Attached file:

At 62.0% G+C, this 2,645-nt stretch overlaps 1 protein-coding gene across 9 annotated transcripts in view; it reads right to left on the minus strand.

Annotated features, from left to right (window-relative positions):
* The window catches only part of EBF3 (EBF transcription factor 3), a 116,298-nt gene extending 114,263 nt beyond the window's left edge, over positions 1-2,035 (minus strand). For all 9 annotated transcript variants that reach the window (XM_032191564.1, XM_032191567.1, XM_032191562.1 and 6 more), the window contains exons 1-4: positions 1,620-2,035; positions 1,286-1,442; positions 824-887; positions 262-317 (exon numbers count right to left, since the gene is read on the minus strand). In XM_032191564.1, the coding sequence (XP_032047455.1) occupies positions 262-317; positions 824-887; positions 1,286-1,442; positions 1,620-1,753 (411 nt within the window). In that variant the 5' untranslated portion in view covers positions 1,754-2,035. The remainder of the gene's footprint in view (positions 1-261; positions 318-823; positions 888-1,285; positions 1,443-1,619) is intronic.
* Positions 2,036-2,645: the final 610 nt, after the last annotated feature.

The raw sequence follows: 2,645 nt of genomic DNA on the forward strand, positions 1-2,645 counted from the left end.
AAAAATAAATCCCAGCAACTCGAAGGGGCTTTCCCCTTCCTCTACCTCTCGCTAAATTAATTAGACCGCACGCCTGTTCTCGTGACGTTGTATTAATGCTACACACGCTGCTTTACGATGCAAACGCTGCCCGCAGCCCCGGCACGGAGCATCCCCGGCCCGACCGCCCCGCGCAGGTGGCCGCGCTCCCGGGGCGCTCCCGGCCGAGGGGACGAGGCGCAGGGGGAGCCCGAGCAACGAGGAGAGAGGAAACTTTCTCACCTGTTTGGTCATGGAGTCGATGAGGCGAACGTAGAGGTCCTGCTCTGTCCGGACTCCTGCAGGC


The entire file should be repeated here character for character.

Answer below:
At 62.0% G+C, this 2,645-nt stretch overlaps 1 protein-coding gene across 9 annotated transcripts in view; it reads right to left on the minus strand.

Annotated features, from left to right (window-relative positions):
* The window catches only part of EBF3 (EBF transcription factor 3), a 116,298-nt gene extending 114,263 nt beyond the window's left edge, over positions 1-2,035 (minus strand). For all 9 annotated transcript variants that reach the window (XM_032191564.1, XM_032191567.1, XM_032191562.1 and 6 more), the window contains exons 1-4: positions 1,620-2,035; positions 1,286-1,442; positions 824-887; positions 262-317 (exon numbers count right to left, since the gene is read on the minus strand). In XM_032191564.1, the coding sequence (XP_032047455.1) occupies positions 262-317; positions 824-887; positions 1,286-1,442; positions 1,620-1,753 (411 nt within the window). In that variant the 5' untranslated portion in view covers positions 1,754-2,035. The remainder of the gene's footprint in view (positions 1-261; positions 318-823; positions 888-1,285; positions 1,443-1,619) is intronic.
* Positions 2,036-2,645: the final 610 nt, after the last annotated feature.

The raw sequence follows: 2,645 nt of genomic DNA on the forward strand, positions 1-2,645 counted from the left end.
AAAAATAAATCCCAGCAACTCGAAGGGGCTTTCCCCTTCCTCTACCTCTCGCTAAATTAATTAGACCGCACGCCTGTTCTCGTGACGTTGTATTAATGCTACACACGCTGCTTTACGATGCAAACGCTGCCCGCAGCCCCGGCACGGAGCATCCCCGGCCCGACCGCCCCGCGCAGGTGGCCGCGCTCCCGGGGCGCTCCCGGCCGAGGGGACGAGGCGCAGGGGGAGCCCGAGCAACGAGGAGAGAGGAAACTTTCTCACCTGTTTGGTCATGGAGTCGATGAGGCGAACGTAGAGGTCCTGCTCTGTCCGGACTCCTGCAGGC